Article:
Users’ attitudes on electric scooter riding speed on shared footpath: A virtual reality study

Singapore enacted legislation in which off-road footpaths are shared by pedestrians and users of active mobility devices [bicycles, and personal mobility devices such as electric scooter (ES)] since May 2018. From February 2019, the speed limit for active mobility devices on shared footpaths was lowered from 15 km/h to 10 km/h due to frequent incidences of pedestrian-ES crashes. In this study, pedestrian-ES interactive movements along shared footpaths were administered via virtual reality (VR) to 30 subjects as a pedestrian (never rides an ES), and another 30 subjects as an ES rider (rides ES regularly). Ratings were made on perceived degree of safety, feeling of anger (by pedestrians), and celerity of movement (by ES riders), in six VR scenarios: two interaction facings (face-to-face interaction and overtaking) at three ES’ speeds (10 km/h, 15 km/h and 20 km/h). Pedestrian subjects rated ES speeds of 10 km/h and 15 km/h as safer than 20 km/h in overtaking maneuvers, while 15 km/h was rated as safest in face-to-face interactions; the pattern of risk perception is positively correlated with anger level. ES rider subjects rated increasing safety with decreasing riding speed, but 10 km/h was considered to be rather slow. The lack of a clear code of conduct was touted as a key contributory factor in pedestrian-ES crashes.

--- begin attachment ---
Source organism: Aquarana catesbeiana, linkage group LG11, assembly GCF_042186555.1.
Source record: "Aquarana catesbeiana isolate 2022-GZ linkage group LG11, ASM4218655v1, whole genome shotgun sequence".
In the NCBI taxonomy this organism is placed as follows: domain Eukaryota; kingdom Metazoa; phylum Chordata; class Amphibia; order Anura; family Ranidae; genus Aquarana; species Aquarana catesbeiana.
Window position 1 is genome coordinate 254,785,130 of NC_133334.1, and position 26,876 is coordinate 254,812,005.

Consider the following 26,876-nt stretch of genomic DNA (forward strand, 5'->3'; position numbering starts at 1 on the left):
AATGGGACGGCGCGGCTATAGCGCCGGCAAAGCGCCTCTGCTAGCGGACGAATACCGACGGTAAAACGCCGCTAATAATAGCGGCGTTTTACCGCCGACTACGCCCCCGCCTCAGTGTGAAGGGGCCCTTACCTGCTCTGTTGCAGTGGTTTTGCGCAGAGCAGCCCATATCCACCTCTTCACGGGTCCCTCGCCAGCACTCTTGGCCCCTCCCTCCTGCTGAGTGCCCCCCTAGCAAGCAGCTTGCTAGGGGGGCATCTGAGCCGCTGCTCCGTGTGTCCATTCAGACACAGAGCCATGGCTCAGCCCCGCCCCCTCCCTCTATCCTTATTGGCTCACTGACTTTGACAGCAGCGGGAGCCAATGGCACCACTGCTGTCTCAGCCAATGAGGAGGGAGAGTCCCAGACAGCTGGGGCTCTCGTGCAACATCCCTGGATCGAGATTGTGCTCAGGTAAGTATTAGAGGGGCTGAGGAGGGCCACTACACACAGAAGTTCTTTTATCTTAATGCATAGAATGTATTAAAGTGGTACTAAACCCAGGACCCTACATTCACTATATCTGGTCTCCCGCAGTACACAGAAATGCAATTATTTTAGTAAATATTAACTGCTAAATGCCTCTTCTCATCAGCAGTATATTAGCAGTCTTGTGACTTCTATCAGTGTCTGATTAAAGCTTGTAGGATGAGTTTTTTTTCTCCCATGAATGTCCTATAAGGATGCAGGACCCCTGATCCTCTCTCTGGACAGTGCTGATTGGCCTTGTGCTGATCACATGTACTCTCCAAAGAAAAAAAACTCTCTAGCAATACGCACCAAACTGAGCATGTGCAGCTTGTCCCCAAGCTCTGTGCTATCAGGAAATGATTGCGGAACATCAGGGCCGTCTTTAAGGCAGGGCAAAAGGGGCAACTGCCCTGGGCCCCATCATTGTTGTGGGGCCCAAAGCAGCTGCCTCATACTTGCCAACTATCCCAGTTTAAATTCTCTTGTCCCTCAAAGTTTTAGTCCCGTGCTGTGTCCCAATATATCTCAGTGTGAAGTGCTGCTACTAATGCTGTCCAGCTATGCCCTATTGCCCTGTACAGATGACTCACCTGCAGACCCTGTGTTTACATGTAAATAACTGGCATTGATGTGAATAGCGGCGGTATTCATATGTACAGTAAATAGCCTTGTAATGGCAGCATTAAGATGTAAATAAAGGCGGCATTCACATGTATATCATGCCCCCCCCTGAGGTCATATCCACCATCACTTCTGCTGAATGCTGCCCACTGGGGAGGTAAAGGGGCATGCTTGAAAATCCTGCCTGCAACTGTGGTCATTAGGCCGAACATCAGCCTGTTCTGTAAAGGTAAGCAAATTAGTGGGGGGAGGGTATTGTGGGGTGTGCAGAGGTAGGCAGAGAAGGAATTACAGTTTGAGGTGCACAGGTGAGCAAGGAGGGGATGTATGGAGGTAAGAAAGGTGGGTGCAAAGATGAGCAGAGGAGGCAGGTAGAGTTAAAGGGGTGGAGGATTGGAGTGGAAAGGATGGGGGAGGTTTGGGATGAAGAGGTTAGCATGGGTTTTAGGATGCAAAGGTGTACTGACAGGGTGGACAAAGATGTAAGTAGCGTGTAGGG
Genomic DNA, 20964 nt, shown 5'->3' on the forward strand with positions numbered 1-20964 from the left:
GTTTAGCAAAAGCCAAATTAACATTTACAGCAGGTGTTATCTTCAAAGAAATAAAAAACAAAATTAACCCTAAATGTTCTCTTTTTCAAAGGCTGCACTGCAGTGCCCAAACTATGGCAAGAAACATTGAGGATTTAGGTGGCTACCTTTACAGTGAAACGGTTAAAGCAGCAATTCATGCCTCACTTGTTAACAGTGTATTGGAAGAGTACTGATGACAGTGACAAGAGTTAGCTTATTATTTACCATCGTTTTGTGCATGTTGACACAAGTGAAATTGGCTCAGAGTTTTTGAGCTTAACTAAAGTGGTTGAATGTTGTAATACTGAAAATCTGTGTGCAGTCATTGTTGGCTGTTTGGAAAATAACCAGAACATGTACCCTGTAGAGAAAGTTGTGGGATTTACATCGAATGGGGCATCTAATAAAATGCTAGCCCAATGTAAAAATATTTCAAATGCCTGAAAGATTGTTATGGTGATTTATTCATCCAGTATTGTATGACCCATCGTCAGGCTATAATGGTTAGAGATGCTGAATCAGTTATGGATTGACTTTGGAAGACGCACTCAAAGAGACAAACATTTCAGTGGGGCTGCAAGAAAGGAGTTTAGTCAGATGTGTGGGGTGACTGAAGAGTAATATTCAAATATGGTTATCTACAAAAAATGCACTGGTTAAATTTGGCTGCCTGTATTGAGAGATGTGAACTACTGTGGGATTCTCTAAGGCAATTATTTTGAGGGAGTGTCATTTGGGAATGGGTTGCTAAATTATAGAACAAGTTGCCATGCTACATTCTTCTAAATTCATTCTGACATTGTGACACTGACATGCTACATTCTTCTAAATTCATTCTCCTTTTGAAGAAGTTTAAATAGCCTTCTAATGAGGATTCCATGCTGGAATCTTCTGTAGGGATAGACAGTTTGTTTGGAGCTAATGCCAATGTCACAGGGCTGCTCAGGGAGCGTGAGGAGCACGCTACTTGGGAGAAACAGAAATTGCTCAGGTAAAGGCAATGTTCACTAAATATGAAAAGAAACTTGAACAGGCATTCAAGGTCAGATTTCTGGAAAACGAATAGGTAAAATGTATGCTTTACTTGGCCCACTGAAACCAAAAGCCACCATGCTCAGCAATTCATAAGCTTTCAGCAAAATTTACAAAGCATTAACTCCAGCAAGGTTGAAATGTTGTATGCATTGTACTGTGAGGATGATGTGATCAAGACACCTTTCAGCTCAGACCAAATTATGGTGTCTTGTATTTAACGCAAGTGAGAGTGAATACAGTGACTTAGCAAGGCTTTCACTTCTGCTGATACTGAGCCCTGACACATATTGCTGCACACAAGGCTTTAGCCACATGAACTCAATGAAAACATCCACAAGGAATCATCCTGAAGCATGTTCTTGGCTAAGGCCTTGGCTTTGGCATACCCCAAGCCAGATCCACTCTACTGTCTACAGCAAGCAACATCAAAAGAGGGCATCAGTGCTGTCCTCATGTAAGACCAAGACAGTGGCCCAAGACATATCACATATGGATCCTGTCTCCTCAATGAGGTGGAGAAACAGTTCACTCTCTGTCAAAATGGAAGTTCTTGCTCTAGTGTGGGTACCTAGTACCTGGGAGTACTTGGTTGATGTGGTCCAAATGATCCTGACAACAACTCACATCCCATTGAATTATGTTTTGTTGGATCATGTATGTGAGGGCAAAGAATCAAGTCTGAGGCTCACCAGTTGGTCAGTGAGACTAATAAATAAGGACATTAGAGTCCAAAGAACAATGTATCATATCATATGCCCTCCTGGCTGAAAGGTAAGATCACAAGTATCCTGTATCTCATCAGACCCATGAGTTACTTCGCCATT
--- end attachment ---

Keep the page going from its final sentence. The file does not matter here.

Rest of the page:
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  • Accession Number: 01764997
  • Record Type: Publication
  • Files: TRIS
  • Created Date: Dec 14 2020 3:01PM